Profile

Cover photo
Jake Youmell
Works at Carnegie Communications
Attended Boston University
Lives in Boston, MA
163 followers|7,535 views
AboutPostsPhotosVideos

Stream

 
Hi all! Just joined today, and I'm really excited to be a part of this group.

Quick question: I'm curious what thoughts are surrounding school/college fairs as many of them have wound down (after the fall) as we approach another crazy time during the college search/selection process.

What digital tools do you, your students, or your institutions use to facilitate connections between prospective students and schools at college fairs? 
1
Bob Martin's profile photoCollege Connections, LLC's profile photoJodi Okun's profile photo
4 comments
 
Nacacnet.org
Add a comment...
 
Really enjoyed this read on BostInno: in the face of rising dropout rates, a focus is placed on digital learning as an engagement tool. 
1
Add a comment...

Jake Youmell

Shared publicly  - 
 
"a study conducted for the Department of Education found, on average, students completing some or all coursework online outperformed those who were only being educated in the traditional classroom setting." 
1
Add a comment...

Jake Youmell

Shared publicly  - 
 
 
1 Minute of Life Changing Advice from Steve Jobs
via +Mashable 
1
Add a comment...

Jake Youmell

Shared publicly  - 
 
Great hangout... it's such an exciting time for educational development/change.
 
Thanks to everyone who joined the discussion on technology in education today.

We enjoyed meeting you (via hangout) and answering your questions. If you weren't able to watch the office hours live, please find the recording on YouTube: http://youtu.be/LtmdiPUGGe8

Hope you all enjoyed the conversation and questions as much as we did!
1
Add a comment...
Have him in circles
163 people
George LaRochelle's profile photo
Christine Servilio's profile photo
Elizabeth Thorndike's profile photo
Mary Alissa Phillips's profile photo
Liane Berardino's profile photo
Elizabeth Youmell Meadows's profile photo
Kate O'Bray's profile photo
 
Love these slides for sharing opportunities in edtech & 1:1 with teachers/faculty, from +David Lee EdTech: http://goo.gl/uITJl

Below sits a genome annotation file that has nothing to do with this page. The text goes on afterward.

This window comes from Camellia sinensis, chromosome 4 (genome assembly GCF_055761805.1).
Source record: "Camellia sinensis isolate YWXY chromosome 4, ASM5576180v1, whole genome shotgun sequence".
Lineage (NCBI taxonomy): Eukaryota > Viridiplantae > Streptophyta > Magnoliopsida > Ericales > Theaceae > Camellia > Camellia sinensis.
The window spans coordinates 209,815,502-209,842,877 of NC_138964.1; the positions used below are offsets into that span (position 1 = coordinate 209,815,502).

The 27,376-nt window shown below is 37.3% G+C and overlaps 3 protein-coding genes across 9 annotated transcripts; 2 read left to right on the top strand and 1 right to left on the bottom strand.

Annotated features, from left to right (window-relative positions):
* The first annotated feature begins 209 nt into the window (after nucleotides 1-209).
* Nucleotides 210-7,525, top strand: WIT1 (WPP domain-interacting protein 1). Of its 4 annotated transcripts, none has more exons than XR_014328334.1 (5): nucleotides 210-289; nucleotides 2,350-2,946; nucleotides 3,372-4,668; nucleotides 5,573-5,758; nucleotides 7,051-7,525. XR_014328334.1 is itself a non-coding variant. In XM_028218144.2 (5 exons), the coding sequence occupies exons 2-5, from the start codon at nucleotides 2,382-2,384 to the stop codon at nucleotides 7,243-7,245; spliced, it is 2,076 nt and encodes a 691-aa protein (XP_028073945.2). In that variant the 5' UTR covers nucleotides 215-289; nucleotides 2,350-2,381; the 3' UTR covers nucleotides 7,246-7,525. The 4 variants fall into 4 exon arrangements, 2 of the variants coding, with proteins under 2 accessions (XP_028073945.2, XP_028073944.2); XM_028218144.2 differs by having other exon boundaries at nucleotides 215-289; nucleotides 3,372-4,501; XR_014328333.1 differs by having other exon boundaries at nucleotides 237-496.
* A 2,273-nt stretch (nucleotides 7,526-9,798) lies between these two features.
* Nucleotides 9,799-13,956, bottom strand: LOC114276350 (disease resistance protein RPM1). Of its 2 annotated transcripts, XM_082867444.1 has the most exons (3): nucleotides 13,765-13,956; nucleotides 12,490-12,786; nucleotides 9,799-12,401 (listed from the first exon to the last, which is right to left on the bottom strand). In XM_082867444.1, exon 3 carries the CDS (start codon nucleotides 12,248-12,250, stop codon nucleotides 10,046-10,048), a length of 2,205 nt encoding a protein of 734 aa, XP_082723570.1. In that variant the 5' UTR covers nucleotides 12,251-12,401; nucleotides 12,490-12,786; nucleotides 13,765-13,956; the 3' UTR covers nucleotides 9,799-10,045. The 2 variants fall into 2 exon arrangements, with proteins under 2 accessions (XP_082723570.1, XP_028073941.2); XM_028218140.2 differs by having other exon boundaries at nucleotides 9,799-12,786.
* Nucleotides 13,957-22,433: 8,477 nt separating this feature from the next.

1
Add a comment...

Jake Youmell

Shared publicly  - 
 
Recent blog post: Thoughts on adaptive learning and the direction of edtech, http://goo.gl/nmuTp 

Would love to hear your thoughts on the topic! 
1
Add a comment...

Jake Youmell

Shared publicly  - 
 
“Go to a high school now, look at how many kids don’t learn math not because they’re not capable of understanding math, but because of the way it’s conveyed to them, the classroom setting, the fixed speed for all — it’s the wrong recipe for these kids,” he said. “Is that what we aspire to maintain? Or should we be creative about this?” - Sebastian Thrun
1
Add a comment...

Jake Youmell

Shared publicly  - 
 
This post is the latest from my blog, jakeyoumell.tumblr.com:
1
Add a comment...

Jake Youmell

Shared publicly  - 
 
Great read... what excites me the most: adaptive learning through technology could have huge implications in the classroom. If a student who previously struggled with a topic is less likely to pop up on a teacher's radar screen, they will through metrics provided by +DreamBox Learning (...and the student will have curriculum/questions delivered specific to building that skill set).
1
Jake Youmell's profile photoDavid Ledgerwood's profile photo
2 comments
 
It's great to hear that the topic is a part of this dialogue -- and it's a really interesting point.

Given your experience(s), do you think the gap between government and tech requires more seed funding for a start-up in education before the firm finds a solid ground to monetize (esp. in comparison to other markets)?

This idea could be unsubstantiated, but it seems like a solid educational start-up could build business while that gap was being closed... but it might take some time to happen (and at the moment, a few platforms and start-ups are gaining steam in this market, but most of them appear to have significant backing).
Add a comment...

Jake Youmell

Shared publicly  - 
 
This post is the latest from my blog, jakeyoumell.tumblr.com: